Using a Sony a7ii DSLR Camera for video conferencing

Since the start of the pandemic I’ve been working at home for going on 6 months now and streaming my work self over Zoom many hours a day. My work machine is a 2017 MacBook Pro and my home monitor is an old Apple Cinema display so I already have two built-in cameras I can use for streaming. That said, the cinema display is 10 years old and the camera quality is about that of a lowly cell phone camera from the same era, or to put it bluntly it’s terrible. Now the MBP has a decent laptop camera however, it’s not my primary monitor and it’s hard to stare at a secondary monitor meeting after meeting. I also happen to own a Sony a7ii DSLR and after finally getting tired of presenting myself through a terrible webcam I decided I’d investigate my option to use my DSLR as a webcam. Since then I’ve had numerous people comment on the quality of my camera and a few people schedule calls to learn more about my setup so I figured I’d document it.

Btw, none of these are affiliate links.

While this seems straightforward enough it actually pulling it all together took more than I expected. First, Sony DSLR’s are famous for eating batteries so I needed to find a power source that could last all day. I did a lot of Googling and found a number of DIY solutions and abandoned Sony adapter. I finally found this dummy battery adapter which has worked great:

Next was finding an inexpensive HDMI capture card because I wasn’t entirely sure I’d stick with this setup. I opted for a $119 off brand card from which I’d never heard of but the card did get some good reviews on YouTube and I’ve had no problems, “it just worked”.

I also had to purchase a micro-HDMI cable and that and there are a million and one of these out there so I found one on Amazon that got good reviews and again, no problems so far.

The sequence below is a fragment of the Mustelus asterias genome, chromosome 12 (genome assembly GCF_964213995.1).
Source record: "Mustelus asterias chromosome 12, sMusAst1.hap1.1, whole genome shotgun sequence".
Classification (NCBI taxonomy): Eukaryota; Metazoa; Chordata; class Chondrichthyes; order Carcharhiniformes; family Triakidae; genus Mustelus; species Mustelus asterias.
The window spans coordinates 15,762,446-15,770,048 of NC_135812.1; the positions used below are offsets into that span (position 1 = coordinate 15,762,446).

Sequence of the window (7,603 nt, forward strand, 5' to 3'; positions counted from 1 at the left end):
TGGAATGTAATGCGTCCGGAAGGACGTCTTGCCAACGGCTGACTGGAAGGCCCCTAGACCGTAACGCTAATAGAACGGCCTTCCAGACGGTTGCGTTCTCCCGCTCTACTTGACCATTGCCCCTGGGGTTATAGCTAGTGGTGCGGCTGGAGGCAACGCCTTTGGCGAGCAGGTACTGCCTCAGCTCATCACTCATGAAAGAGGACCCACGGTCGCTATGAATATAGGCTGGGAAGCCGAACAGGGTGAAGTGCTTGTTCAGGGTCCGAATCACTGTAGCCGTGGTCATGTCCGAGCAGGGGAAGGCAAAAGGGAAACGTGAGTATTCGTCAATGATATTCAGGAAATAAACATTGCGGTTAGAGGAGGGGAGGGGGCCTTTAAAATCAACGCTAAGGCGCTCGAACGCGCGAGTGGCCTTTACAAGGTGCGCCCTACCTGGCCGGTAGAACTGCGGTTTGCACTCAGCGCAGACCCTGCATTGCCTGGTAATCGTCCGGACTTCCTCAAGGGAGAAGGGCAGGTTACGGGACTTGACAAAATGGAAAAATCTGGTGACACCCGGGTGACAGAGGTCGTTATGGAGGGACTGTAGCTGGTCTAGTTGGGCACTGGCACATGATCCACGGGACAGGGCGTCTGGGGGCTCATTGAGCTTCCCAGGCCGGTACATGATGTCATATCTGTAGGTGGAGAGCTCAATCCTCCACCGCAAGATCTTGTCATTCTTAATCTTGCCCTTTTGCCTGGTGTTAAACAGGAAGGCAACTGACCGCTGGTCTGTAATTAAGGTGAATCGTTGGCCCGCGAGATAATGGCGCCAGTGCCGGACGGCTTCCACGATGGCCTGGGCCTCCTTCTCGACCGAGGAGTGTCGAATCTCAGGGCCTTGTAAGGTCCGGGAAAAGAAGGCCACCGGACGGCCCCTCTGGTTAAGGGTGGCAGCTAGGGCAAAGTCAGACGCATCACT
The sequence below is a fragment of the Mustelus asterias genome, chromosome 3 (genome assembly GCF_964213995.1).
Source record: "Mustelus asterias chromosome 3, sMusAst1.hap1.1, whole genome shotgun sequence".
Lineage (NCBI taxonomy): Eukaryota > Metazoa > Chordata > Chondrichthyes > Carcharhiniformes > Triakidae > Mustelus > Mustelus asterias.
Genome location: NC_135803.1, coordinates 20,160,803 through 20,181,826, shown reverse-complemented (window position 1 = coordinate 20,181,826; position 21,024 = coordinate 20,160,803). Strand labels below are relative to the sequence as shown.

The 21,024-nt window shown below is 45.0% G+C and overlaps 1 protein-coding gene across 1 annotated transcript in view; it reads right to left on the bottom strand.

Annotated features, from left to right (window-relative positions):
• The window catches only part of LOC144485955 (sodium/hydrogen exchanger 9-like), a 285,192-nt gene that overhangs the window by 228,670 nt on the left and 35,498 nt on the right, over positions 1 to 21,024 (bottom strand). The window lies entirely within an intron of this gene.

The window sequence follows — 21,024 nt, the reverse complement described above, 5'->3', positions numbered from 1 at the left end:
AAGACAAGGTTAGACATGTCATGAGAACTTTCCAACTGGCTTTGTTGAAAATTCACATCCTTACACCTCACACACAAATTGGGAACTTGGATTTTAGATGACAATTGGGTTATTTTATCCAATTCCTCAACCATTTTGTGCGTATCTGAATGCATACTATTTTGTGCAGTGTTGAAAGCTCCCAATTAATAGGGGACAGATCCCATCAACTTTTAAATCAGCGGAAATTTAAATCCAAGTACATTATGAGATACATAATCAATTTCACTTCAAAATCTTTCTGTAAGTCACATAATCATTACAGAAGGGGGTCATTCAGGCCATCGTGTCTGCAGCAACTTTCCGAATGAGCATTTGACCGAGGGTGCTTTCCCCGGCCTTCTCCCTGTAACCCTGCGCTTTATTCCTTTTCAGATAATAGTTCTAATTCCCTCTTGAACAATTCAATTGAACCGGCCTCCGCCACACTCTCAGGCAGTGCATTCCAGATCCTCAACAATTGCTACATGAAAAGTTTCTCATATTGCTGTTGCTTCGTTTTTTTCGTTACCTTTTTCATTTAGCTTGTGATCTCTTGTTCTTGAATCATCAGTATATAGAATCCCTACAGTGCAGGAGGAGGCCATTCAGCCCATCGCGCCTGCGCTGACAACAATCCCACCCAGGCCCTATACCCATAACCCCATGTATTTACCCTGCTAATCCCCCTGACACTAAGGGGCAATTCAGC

I figured if I was going to have high quality video I’d also better upgrade my microphone too so I bought a Yeti:

I have the camera mounted on my desk using my tripod and while a workable setup it’s not ideal but I recommend this tripod wholeheartedly.

As for software I most use the HDMI capture card directly but I’ve also installed OBS and played around with it but it does drive my laptop fans and consumes considerable CPU which hardly seems worth it. I’ve tried tweaking a number of settings to fix the issue but nothing really seems to have helped. One thing that’s pretty cool but I’ve never actually used in a call is a lightboard that I setup using excalidraw and a Luma Key filter as my drawing surface. I’ve also experimented with the iPad app Concepts using Reflector to mirror the iPad onto my desktop and feed it into OBS.

If you’re on a Mac you’ll also need the virtual webcam support too:

Lastly, I’m a Wired fan and found this article helpful as well.

I also would recommend installing Sony’s Imaging Edge software so you can use a mini-USB cable and control the camera directly from your desktop which is far easier than messing with it when it’s mounted to the back side of your monitor. Just be sure to set your USB Connection setting to PC Remote.